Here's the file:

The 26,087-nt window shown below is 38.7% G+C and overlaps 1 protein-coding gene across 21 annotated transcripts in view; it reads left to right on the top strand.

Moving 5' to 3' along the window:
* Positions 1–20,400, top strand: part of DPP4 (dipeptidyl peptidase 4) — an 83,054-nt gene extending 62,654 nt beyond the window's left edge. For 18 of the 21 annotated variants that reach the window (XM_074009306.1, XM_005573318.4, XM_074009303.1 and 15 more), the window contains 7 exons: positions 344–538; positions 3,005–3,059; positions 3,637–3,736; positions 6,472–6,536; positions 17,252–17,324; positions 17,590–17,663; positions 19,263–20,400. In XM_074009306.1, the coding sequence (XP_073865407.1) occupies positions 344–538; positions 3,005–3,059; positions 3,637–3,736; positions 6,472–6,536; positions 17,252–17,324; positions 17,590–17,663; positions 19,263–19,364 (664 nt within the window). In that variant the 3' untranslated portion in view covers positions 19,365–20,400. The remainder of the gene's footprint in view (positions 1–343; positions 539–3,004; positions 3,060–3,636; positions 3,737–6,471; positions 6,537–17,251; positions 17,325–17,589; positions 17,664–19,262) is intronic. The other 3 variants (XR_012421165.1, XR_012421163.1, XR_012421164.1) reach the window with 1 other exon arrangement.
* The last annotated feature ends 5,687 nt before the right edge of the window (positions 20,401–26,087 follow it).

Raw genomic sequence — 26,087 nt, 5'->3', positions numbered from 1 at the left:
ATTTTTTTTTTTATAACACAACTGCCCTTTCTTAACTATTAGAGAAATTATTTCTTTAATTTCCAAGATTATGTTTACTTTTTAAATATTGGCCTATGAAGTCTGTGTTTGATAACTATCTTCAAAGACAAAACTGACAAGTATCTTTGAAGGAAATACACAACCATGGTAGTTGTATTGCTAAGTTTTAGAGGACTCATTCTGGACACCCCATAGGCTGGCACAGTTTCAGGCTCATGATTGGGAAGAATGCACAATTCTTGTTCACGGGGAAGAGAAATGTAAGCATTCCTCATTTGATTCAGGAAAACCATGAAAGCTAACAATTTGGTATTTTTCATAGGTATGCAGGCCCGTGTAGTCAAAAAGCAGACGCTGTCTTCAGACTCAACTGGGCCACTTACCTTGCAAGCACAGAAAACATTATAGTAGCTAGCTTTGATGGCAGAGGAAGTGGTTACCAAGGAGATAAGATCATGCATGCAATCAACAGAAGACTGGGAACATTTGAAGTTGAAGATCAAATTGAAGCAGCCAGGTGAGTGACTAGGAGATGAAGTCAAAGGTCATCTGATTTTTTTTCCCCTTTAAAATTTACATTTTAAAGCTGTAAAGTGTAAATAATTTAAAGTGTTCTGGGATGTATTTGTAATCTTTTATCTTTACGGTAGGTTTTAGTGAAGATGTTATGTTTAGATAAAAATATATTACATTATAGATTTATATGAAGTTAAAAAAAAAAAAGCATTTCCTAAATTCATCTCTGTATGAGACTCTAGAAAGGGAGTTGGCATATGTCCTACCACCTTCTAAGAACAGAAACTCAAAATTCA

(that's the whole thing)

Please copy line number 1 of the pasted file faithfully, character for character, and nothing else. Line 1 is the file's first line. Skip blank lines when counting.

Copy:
The 26,087-nt window shown below is 38.7% G+C and overlaps 1 protein-coding gene across 21 annotated transcripts in view; it reads left to right on the top strand.